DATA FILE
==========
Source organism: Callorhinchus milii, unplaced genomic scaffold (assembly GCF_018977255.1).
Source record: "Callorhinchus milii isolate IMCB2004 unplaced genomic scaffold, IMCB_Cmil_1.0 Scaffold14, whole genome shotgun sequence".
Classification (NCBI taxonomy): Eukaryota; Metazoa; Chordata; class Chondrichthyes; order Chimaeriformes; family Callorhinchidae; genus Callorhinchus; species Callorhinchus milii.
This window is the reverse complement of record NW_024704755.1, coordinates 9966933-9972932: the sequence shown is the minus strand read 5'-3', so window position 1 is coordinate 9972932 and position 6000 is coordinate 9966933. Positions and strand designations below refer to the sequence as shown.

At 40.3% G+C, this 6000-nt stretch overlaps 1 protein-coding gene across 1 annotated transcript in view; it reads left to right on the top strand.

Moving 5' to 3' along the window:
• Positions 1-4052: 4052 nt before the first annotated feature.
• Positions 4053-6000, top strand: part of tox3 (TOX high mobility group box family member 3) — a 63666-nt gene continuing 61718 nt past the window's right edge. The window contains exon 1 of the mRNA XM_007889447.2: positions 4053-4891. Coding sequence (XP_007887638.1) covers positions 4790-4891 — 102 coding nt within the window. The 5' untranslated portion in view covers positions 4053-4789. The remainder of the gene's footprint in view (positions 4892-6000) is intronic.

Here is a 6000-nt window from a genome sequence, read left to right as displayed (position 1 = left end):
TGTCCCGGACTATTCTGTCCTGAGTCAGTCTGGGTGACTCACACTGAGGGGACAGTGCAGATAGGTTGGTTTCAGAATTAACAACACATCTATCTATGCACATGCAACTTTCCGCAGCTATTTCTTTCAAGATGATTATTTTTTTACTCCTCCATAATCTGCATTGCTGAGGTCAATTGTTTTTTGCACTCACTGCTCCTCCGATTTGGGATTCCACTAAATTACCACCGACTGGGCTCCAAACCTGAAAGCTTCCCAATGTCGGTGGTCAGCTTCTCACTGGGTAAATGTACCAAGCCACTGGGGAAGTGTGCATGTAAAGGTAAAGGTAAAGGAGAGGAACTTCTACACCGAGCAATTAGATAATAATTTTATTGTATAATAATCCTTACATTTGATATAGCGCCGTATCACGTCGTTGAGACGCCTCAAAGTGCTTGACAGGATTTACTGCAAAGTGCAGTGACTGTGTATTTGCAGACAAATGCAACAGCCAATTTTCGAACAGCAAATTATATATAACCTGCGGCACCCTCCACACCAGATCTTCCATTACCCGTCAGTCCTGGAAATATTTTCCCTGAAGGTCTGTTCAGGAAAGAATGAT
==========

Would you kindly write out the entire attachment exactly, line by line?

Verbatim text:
Source organism: Callorhinchus milii, unplaced genomic scaffold (assembly GCF_018977255.1).
Source record: "Callorhinchus milii isolate IMCB2004 unplaced genomic scaffold, IMCB_Cmil_1.0 Scaffold14, whole genome shotgun sequence".
Classification (NCBI taxonomy): Eukaryota; Metazoa; Chordata; class Chondrichthyes; order Chimaeriformes; family Callorhinchidae; genus Callorhinchus; species Callorhinchus milii.
This window is the reverse complement of record NW_024704755.1, coordinates 9966933-9972932: the sequence shown is the minus strand read 5'-3', so window position 1 is coordinate 9972932 and position 6000 is coordinate 9966933. Positions and strand designations below refer to the sequence as shown.

At 40.3% G+C, this 6000-nt stretch overlaps 1 protein-coding gene across 1 annotated transcript in view; it reads left to right on the top strand.

Moving 5' to 3' along the window:
• Positions 1-4052: 4052 nt before the first annotated feature.
• Positions 4053-6000, top strand: part of tox3 (TOX high mobility group box family member 3) — a 63666-nt gene continuing 61718 nt past the window's right edge. The window contains exon 1 of the mRNA XM_007889447.2: positions 4053-4891. Coding sequence (XP_007887638.1) covers positions 4790-4891 — 102 coding nt within the window. The 5' untranslated portion in view covers positions 4053-4789. The remainder of the gene's footprint in view (positions 4892-6000) is intronic.

Here is a 6000-nt window from a genome sequence, read left to right as displayed (position 1 = left end):
TGTCCCGGACTATTCTGTCCTGAGTCAGTCTGGGTGACTCACACTGAGGGGACAGTGCAGATAGGTTGGTTTCAGAATTAACAACACATCTATCTATGCACATGCAACTTTCCGCAGCTATTTCTTTCAAGATGATTATTTTTTTACTCCTCCATAATCTGCATTGCTGAGGTCAATTGTTTTTTGCACTCACTGCTCCTCCGATTTGGGATTCCACTAAATTACCACCGACTGGGCTCCAAACCTGAAAGCTTCCCAATGTCGGTGGTCAGCTTCTCACTGGGTAAATGTACCAAGCCACTGGGGAAGTGTGCATGTAAAGGTAAAGGTAAAGGAGAGGAACTTCTACACCGAGCAATTAGATAATAATTTTATTGTATAATAATCCTTACATTTGATATAGCGCCGTATCACGTCGTTGAGACGCCTCAAAGTGCTTGACAGGATTTACTGCAAAGTGCAGTGACTGTGTATTTGCAGACAAATGCAACAGCCAATTTTCGAACAGCAAATTATATATAACCTGCGGCACCCTCCACACCAGATCTTCCATTACCCGTCAGTCCTGGAAATATTTTCCCTGAAGGTCTGTTCAGGAAAGAATGAT